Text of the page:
Currently winless in conference play this season and 4-21 overall in the ACC during his time at Pitt, Kevin Stallings has done little to establish Pitt or himself in the ACC.
In two years, Stallings has coached the Panthers to a 55-point loss at home against Louisville and a 35-point loss on national television at Duke. His most famous moment to date is an incident in which he yelled at an opposing fan in the midst of a 26-point defeat.
That is Stallings’ head coaching career at Pitt summed up.
According to an SBNation poll going on right now, about 65 percent said Pitt will finish the season winless in the ACC, while 29 percent said the Panthers will win one game in conference play. An optimistic group of 6 percent thinks the team will win more than one game in the ACC.
The Panthers have been underdogs in every single conference game this season except for a home game against fellow ACC bottom-dweller Georgia Tech. The Panthers couldn’t even muster a victory in their easiest game of the year, falling to the Yellow Jackets 69-54.
Conference losses like that have become common since Pitt athletic director Scott Barnes hired Stallings to replace longtime head coach Jamie Dixon. The decision was criticized as a step backward because of Stallings’ limited success at Vanderbilt and penchant for stirring up controversy with his players.
Stallings had previously coached the University of Vanderbilt Commodores, going 332-220 overall, but only 138-142 in the SEC during 17 seasons. This included one SEC tournament championship in 2012.
Simply put, Stallings was a below-average head coach in a conference that is considerably weaker than the ACC. The SEC only had five teams in the NCAA tournament last year, compared to nine teams from the ACC.
Nonetheless, Stallings became the head coach of a team with its top six returning players, including two — Michael Young and Jamel Artis — that both signed two-way contracts in the NBA this year, which allow players to play in the G league and spend up to 45 days with an NBA team.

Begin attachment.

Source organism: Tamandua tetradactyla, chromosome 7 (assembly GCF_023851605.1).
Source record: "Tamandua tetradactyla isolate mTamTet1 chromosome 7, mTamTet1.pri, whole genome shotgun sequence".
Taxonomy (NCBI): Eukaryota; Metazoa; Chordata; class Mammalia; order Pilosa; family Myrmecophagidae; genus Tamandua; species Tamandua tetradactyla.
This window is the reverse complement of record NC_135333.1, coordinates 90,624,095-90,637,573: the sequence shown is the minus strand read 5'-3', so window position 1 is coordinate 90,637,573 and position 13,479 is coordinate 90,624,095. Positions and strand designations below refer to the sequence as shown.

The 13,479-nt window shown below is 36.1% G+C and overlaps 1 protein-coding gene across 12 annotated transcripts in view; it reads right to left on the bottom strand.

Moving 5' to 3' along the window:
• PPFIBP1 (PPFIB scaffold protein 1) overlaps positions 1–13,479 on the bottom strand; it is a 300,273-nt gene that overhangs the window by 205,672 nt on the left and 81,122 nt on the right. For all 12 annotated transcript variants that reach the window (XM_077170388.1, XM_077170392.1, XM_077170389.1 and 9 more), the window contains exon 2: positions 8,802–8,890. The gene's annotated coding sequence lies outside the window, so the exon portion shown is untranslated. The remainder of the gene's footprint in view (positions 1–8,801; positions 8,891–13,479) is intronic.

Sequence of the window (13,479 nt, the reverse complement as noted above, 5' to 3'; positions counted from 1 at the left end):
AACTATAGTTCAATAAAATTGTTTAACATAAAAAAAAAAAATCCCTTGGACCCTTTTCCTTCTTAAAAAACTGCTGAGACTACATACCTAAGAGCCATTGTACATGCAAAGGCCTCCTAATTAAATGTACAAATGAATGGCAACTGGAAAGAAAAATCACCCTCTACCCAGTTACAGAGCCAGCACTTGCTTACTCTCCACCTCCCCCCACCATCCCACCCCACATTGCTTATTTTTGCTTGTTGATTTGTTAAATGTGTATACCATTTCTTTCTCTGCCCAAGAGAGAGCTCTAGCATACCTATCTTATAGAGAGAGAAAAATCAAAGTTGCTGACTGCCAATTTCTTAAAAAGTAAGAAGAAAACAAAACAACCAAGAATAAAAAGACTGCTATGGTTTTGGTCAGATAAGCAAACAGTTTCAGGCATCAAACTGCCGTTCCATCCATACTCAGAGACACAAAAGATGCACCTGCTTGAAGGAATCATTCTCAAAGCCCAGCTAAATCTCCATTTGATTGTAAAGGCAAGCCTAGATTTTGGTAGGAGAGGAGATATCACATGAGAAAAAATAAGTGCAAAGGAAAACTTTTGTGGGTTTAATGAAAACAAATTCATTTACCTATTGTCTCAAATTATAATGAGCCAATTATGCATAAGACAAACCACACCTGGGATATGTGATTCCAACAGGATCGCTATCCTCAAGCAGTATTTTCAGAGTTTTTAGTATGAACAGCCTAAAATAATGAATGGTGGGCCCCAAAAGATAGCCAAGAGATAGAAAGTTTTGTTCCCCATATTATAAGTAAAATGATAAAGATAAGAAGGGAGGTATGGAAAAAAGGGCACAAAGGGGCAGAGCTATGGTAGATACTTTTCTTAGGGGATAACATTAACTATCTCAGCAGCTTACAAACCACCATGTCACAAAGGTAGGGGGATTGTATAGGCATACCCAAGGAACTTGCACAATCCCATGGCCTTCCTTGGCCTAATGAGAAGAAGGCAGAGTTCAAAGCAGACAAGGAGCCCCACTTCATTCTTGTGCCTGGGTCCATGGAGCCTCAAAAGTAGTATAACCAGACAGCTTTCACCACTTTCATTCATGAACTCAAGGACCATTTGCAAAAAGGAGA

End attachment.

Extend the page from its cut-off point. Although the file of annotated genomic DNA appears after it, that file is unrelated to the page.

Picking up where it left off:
Even with substantial talent on the roster, the 2016-2017 season was a disappointment for the Panthers. The team only won four games in the ACC, with signature wins coming against two ranked teams — Virginia and Florida State.
The Panthers continued to disappoint off the court, with five players deciding to leave the program following the end of the season. The most notable departure was star guard Cameron Johnson.
Johnson dealt with many issues while transferring. After graduating early from Pitt, Johnson had two more seasons of NCAA eligibility. Pitt and Stallings, however, tried to force Johnson to sit out a season if he chose to transfer to a fellow ACC school.
The program’s behavior during Johnson’s exit received scrutiny from national media including ESPN’s Jay Bilas, who blasted Pitt for restricting Johnson’s transfer.
Johnson eventually transferred to the University of North Carolina without losing any eligibility. This year he averages 11.7 points and 5.1 rebounds per game for the No. 10 Tar Heels.
Pitt’s struggles undoubtedly come, on some level, from its young roster — a result of Stallings’ inability to keep veteran players with the team.
Stallings has also failed to replace that outgoing talent with promising young recruits. He was known for getting top recruits at Vanderbilt and was supposed to make an impact with the players he would bring in. So far, Stallings has failed to bring in serious talent. Last year’s recruiting class featured no recruits above a three-star rating, and their inconsistent play on the court proves it.
According to ESPN, Pitt has one player signed for the 2018 recruiting class — Bryce Golden, a four-star power forward from Maryland. Golden is a solid recruit for Pitt, but the program should have more than one recruit signed this late into the recruiting process.
Other teams at the bottom of the ACC have been far more active in recruiting. Georgia Tech currently has three four-star recruits signed, NC State has four four-star recruits signed and Wake Forest has signed three four-star recruits and one five-star recruit.
Stallings’ recruiting prowess in the SEC has not translated to the ACC. Recruiting was supposed to separate him from Dixon and get Pitt the talent it needs to progress.
Stallings joined a team with an experienced competitive roster. He was supposed to add to what the program had. There was not supposed to be a rebuild, yet here we are.
It is time for Pitt to call it quits on “the Stallings experiment” and fire him at the end of the season. He has done nothing to build the program up — if anything, he’s set the program back years. The University should look to hire a new coach — preferably someone who is young and will stick around to build the program.